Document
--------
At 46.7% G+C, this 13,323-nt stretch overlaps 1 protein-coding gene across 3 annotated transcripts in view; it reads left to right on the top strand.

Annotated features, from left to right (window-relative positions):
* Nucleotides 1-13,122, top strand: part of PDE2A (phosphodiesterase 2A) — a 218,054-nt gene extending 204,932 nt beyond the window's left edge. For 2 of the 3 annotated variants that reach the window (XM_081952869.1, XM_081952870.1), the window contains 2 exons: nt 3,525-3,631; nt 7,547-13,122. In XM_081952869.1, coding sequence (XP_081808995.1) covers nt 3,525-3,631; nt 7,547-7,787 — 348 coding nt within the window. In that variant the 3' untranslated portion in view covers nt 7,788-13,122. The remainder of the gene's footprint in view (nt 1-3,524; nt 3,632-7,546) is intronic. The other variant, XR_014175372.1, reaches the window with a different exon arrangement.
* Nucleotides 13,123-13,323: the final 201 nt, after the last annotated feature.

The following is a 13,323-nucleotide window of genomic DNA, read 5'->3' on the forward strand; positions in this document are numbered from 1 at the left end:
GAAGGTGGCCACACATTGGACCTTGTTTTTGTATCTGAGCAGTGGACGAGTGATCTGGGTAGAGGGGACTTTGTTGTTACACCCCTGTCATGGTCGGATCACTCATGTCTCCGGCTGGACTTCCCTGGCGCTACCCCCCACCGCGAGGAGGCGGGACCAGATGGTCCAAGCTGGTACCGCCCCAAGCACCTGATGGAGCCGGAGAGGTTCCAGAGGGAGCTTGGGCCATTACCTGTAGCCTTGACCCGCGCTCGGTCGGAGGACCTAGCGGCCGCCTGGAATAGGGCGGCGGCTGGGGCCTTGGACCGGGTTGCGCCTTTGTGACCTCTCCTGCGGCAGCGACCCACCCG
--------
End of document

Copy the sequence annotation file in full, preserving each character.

At 46.7% G+C, this 13,323-nt stretch overlaps 1 protein-coding gene across 3 annotated transcripts in view; it reads left to right on the top strand.

Annotated features, from left to right (window-relative positions):
* Nucleotides 1-13,122, top strand: part of PDE2A (phosphodiesterase 2A) — a 218,054-nt gene extending 204,932 nt beyond the window's left edge. For 2 of the 3 annotated variants that reach the window (XM_081952869.1, XM_081952870.1), the window contains 2 exons: nt 3,525-3,631; nt 7,547-13,122. In XM_081952869.1, coding sequence (XP_081808995.1) covers nt 3,525-3,631; nt 7,547-7,787 — 348 coding nt within the window. In that variant the 3' untranslated portion in view covers nt 7,788-13,122. The remainder of the gene's footprint in view (nt 1-3,524; nt 3,632-7,546) is intronic. The other variant, XR_014175372.1, reaches the window with a different exon arrangement.
* Nucleotides 13,123-13,323: the final 201 nt, after the last annotated feature.

The following is a 13,323-nucleotide window of genomic DNA, read 5'->3' on the forward strand; positions in this document are numbered from 1 at the left end:
GAAGGTGGCCACACATTGGACCTTGTTTTTGTATCTGAGCAGTGGACGAGTGATCTGGGTAGAGGGGACTTTGTTGTTACACCCCTGTCATGGTCGGATCACTCATGTCTCCGGCTGGACTTCCCTGGCGCTACCCCCCACCGCGAGGAGGCGGGACCAGATGGTCCAAGCTGGTACCGCCCCAAGCACCTGATGGAGCCGGAGAGGTTCCAGAGGGAGCTTGGGCCATTACCTGTAGCCTTGACCCGCGCTCGGTCGGAGGACCTAGCGGCCGCCTGGAATAGGGCGGCGGCTGGGGCCTTGGACCGGGTTGCGCCTTTGTGACCTCTCCTGCGGCAGCGACCCACCCG